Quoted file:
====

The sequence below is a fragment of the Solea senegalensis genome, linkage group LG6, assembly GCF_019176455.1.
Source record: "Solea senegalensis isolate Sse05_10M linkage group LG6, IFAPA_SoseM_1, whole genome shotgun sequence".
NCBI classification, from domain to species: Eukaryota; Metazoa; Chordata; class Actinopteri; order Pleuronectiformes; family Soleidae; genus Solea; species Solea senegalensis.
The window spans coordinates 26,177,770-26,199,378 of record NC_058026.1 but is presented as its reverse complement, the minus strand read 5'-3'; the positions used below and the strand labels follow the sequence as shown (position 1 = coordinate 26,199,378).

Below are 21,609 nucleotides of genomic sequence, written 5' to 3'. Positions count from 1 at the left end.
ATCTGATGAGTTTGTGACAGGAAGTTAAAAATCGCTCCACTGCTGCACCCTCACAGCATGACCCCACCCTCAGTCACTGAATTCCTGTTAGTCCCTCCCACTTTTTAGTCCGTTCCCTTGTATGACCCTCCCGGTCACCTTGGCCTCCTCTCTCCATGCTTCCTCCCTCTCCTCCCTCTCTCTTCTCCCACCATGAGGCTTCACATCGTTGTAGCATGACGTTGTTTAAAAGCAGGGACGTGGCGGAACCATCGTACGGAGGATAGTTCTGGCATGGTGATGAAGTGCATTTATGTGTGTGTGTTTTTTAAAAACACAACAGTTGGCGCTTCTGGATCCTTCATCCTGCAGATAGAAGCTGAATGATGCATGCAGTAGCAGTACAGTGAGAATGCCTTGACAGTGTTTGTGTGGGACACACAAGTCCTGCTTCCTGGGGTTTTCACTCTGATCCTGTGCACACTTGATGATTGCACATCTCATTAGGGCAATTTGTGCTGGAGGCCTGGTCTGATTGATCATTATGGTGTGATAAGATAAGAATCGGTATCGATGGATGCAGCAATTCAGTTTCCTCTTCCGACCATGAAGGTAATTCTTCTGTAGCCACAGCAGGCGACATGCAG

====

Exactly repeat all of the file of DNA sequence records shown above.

The sequence below is a fragment of the Solea senegalensis genome, linkage group LG6, assembly GCF_019176455.1.
Source record: "Solea senegalensis isolate Sse05_10M linkage group LG6, IFAPA_SoseM_1, whole genome shotgun sequence".
NCBI classification, from domain to species: Eukaryota; Metazoa; Chordata; class Actinopteri; order Pleuronectiformes; family Soleidae; genus Solea; species Solea senegalensis.
The window spans coordinates 26,177,770-26,199,378 of record NC_058026.1 but is presented as its reverse complement, the minus strand read 5'-3'; the positions used below and the strand labels follow the sequence as shown (position 1 = coordinate 26,199,378).

Below are 21,609 nucleotides of genomic sequence, written 5' to 3'. Positions count from 1 at the left end.
ATCTGATGAGTTTGTGACAGGAAGTTAAAAATCGCTCCACTGCTGCACCCTCACAGCATGACCCCACCCTCAGTCACTGAATTCCTGTTAGTCCCTCCCACTTTTTAGTCCGTTCCCTTGTATGACCCTCCCGGTCACCTTGGCCTCCTCTCTCCATGCTTCCTCCCTCTCCTCCCTCTCTCTTCTCCCACCATGAGGCTTCACATCGTTGTAGCATGACGTTGTTTAAAAGCAGGGACGTGGCGGAACCATCGTACGGAGGATAGTTCTGGCATGGTGATGAAGTGCATTTATGTGTGTGTGTTTTTTAAAAACACAACAGTTGGCGCTTCTGGATCCTTCATCCTGCAGATAGAAGCTGAATGATGCATGCAGTAGCAGTACAGTGAGAATGCCTTGACAGTGTTTGTGTGGGACACACAAGTCCTGCTTCCTGGGGTTTTCACTCTGATCCTGTGCACACTTGATGATTGCACATCTCATTAGGGCAATTTGTGCTGGAGGCCTGGTCTGATTGATCATTATGGTGTGATAAGATAAGAATCGGTATCGATGGATGCAGCAATTCAGTTTCCTCTTCCGACCATGAAGGTAATTCTTCTGTAGCCACAGCAGGCGACATGCAG